Capri Holdings’ New Sustainability Commitment, Stella McCartney: “I Don’t Think Anyone Needs to Buy Anything Ever Again”

by Charles Manning

Read today’s dose of chic intel right here…

Capri Holdings Commits to Net Zero Emissions and 100 Percent Renewable Energy by 2025
Today, Capri Holdings, which includes Michael Kors, Versace, and Jimmy Choo, released its first group-wide corporate social responsibility strategy, outlining the company’s global strategy to “achieve significant, measurable goals across a range of important environmental and social sustainability issues, including material sourcing, greenhouse gas emissions, water use, waste reduction, diversity and inclusion and philanthropic giving.” The company has also committed to, and has already been working towards, a number of important initiaties:

  • All plastic in packaging to be recyclable, compostable, recycled or reusable by 2025
  • 100% of point-of-sale packaging materials to be recyclable or sustainably sourced by 2025
  • Partnering with key suppliers to reduce water use
  • Traceability of its supply chain
  • Sourcing at least 95% of its leather from certified tanneries by 2025
  • Furthering diversity and inclusion within the organization, including through the company’s new Global D&I Council
  • Supply chain empowerment programs focused on human rights and fair wages to be implemented in line with the UN Framework for Corporate Action on Workplace Women’s Health and Empowerment by 2025

Donatella Versace (Patrick McMullan)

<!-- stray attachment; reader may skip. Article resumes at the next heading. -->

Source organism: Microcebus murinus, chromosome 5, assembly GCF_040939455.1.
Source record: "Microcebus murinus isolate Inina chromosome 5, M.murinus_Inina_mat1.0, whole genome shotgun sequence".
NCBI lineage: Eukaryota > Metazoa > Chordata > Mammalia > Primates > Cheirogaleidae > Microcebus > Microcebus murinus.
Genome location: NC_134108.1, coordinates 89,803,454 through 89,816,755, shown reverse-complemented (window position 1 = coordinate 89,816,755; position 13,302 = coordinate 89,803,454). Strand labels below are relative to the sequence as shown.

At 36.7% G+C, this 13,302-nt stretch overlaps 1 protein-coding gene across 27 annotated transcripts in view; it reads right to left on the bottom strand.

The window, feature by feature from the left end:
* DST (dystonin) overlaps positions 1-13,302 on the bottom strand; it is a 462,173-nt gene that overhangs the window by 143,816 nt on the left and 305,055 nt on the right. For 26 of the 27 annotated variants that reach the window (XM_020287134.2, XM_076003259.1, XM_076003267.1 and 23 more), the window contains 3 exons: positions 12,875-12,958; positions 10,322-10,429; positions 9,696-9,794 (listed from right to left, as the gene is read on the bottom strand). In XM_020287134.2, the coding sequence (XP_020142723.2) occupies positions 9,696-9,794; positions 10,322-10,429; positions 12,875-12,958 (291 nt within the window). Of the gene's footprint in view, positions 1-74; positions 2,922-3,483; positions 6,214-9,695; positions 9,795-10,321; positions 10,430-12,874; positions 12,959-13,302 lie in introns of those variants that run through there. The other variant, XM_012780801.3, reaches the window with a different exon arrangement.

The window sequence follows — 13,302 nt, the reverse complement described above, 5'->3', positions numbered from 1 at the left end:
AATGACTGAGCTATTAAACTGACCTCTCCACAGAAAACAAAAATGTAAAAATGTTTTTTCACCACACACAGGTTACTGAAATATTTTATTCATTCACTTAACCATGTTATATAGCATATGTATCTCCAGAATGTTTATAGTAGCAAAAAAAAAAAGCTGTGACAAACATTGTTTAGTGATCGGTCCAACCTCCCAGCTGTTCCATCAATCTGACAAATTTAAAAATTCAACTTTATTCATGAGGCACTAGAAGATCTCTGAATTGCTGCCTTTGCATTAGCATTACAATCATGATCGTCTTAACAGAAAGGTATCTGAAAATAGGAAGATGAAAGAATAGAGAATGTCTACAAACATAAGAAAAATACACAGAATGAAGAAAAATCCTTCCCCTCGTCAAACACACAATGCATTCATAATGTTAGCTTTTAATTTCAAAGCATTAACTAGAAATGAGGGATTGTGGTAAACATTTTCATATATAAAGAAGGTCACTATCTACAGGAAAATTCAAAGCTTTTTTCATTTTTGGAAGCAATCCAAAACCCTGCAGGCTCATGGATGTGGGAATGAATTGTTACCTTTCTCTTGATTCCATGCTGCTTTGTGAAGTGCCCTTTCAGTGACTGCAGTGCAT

Stella McCartney: “I Don’t Think Anyone Needs to Buy Anything Ever Again” (WWD)
Stella McCartney is not one to put her environmental values on hold in the midst of a crisis. If anything, the current global situation has sharpened her own thinking about the immediate importance of constant innovation and the neverending march towards a more sustainable fashion industry. “I think that now more than ever is the time to look at our industry and say, OK, the truck loads of fast fashion that are incinerated or buried. That’s $100 billion worth of waste a year in fibers, in resourcing. It’s crazy. There is just so much we don’t need,” says McCartney. “And I agree, I don’t think anyone needs to buy anything ever again. It’s how you repurpose. This is what I think all the time; this is not anything new for me. That’s why I’m [looking] to the classics that I’ve created, because they’re timeless. It’s how I approach the birth of design — by starting with, how can I create something that lasts somebody a lifetime, and then another lifetime after that? How can I design something that is so not relying on a trend so that it can be recycled or repurposed or resold or rented? How can I encourage all of that? I am so open-minded to all of that.”

Gucci Set to Pull Back From Wholesale in the Wake of Coronavirus (Business of Fashion)
“Kering’s flagship brand saw revenue plunge 22 percent worldwide in the first quarter, as Covid-19 forced stores to close and consumers to cut back on luxury spending,” writes Business of Fashion, reporting on Kering’s Q1 financial report, which was released yesterday. “Saint Laurent’s sales fell 13 percent, while Bottega Veneta saw a 10 percent increase compared to a year ago when few of Daniel Lee’s designs had hit stores.”

Salma Hayek in Gucci with Francois-Henri Pinault, CEO of Kering, at the 2019 Met Gala (Patrick McMullan)